Some people are afraid of their own shadow. They have a lot of fears if they’re in sales. They are afraid of their competitors. They’re afraid of failing. Fear is the wrong emotion to have when you sell. I want you to be able to get past fear and sell more successfully.
I’m afraid if we share information our competitors might find out.
One health care company had leading edge products. They had a large market share and good working relationships with their customers. As a result, they were often the preferred supplier because of their products along with their excellent customer service.
Like most companies today they have a website. Their web site was filled with product information and the certifications their products met and exceeded. The ratings were impressive. The site also included information about the skills and experience of their staff. Many were industry experts who were leaders in their field. What was the problem?
Management refused to put an approved list of customers on the website. They were scared that their competitors might see the website and steal their business. How scary is that! This refusal to post the information was despite the request of the salespeople who said they needed it for them to sell.
What’s a website for?
Do you think your competitors read your website? Of course they do. Do you think your customers look at your website? Sure they do. What about your prospects? These are the most important group of people who are looking at your website.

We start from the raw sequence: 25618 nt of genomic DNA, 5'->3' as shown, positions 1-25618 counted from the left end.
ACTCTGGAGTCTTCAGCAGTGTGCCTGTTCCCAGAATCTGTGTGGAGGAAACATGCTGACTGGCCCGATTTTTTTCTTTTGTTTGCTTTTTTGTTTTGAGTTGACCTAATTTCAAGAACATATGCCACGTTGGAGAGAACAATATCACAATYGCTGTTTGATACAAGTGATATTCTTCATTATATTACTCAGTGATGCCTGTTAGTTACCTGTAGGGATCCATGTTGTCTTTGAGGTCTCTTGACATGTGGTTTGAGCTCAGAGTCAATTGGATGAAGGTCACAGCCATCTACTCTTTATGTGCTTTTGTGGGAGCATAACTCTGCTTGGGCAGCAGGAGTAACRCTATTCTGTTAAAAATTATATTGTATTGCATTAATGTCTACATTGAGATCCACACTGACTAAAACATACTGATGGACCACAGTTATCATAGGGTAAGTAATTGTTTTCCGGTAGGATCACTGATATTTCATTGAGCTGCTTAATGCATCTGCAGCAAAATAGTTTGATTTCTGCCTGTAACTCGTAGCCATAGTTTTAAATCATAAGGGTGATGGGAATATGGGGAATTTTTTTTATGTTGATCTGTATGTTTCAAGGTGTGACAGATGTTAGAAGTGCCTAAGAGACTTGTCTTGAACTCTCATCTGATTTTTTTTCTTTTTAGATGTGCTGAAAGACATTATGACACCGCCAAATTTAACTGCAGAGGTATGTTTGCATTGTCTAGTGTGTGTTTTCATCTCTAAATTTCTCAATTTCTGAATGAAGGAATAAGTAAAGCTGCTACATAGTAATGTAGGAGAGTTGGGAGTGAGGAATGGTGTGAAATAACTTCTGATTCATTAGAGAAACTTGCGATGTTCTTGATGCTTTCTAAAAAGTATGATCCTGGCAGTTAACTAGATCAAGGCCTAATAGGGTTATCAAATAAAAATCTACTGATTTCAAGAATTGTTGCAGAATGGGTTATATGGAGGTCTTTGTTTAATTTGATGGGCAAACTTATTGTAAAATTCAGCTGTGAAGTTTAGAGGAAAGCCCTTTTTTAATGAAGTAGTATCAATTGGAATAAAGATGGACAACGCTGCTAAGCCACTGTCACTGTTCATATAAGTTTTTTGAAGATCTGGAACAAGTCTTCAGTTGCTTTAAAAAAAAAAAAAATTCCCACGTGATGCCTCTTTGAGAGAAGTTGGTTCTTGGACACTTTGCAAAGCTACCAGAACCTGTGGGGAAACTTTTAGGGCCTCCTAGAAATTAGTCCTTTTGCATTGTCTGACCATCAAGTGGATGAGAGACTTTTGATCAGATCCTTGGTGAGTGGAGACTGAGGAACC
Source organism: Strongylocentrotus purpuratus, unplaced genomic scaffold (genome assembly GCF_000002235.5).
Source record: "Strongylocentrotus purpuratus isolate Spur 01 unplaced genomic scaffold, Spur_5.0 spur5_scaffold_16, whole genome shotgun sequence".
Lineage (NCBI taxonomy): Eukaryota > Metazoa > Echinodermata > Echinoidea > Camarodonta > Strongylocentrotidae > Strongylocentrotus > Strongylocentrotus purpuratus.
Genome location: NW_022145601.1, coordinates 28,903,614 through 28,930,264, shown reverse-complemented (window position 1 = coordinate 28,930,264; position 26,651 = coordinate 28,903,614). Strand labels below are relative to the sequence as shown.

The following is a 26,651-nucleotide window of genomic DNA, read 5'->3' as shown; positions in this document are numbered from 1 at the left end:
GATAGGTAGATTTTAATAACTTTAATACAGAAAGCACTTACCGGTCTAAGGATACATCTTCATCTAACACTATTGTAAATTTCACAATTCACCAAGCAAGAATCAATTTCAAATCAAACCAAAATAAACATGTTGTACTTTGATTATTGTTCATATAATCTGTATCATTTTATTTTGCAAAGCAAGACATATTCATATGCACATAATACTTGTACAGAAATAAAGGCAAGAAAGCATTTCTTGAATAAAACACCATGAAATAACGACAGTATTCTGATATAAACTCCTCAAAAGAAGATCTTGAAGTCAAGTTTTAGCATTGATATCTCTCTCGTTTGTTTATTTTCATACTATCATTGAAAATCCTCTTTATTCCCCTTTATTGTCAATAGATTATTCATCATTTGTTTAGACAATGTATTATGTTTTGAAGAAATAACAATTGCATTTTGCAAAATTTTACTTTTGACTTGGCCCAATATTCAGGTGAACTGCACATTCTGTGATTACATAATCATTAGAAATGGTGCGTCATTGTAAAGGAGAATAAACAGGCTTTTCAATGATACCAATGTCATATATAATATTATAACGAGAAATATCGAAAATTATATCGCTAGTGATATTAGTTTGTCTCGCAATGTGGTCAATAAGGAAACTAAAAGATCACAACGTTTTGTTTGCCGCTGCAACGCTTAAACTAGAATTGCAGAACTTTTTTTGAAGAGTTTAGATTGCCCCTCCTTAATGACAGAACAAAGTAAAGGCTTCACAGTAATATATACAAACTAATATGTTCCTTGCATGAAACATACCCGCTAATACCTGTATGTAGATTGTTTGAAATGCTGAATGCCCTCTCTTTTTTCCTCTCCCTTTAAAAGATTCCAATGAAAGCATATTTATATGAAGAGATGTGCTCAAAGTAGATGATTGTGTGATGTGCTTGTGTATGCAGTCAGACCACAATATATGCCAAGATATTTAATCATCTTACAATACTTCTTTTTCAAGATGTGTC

What are they looking for? They want to see how credible you look. A website is the first “store front” that your prospects see. They’re making a decision about whether they want to go inside your “store” and shop.
You are likely to earn the approval of a prospect when your website is well-written and filled with useful information like your company history, who your key personnel are, the results you deliver, a clear description of what you do, and some clients you work with. Your prospect is then ready to move to the next step in his buying process.
There are consequences of fear.
Now consider the alternative. Your website has your company history, who your key personnel are, the results you deliver, and a clear description of what you do. What’s missing? A list of your key customers. You’re afraid of your competitors learning who they are.
Here’s the problem with that thinking. There are prospects who will look at your website before they even consider working with you. They’ll compare you with the criteria they have to select a list of possible suppliers. You won’t get on their short list unless you meet all their criteria. I learned of one prospect who would only consider a health care supplier who had customers in a particular state. This health care company did have customers in the state. They just weren’t listed on the website.
What happened? This health care company, which should have gotten the business, wasn’t even given a request for purchase. They lost a very lucrative contract because of fear. You are less likely to lose your business to a competitor if you are doing the work to earn your business and demonstrate your value. Do you really think your competitors don’t know who your accounts are anyway?
Stop playing small. You’re playing small when fear is motivating you to do something. Here’s a tough message. You’re going to lose sales when you play small. The good news is that you just might win if you play big.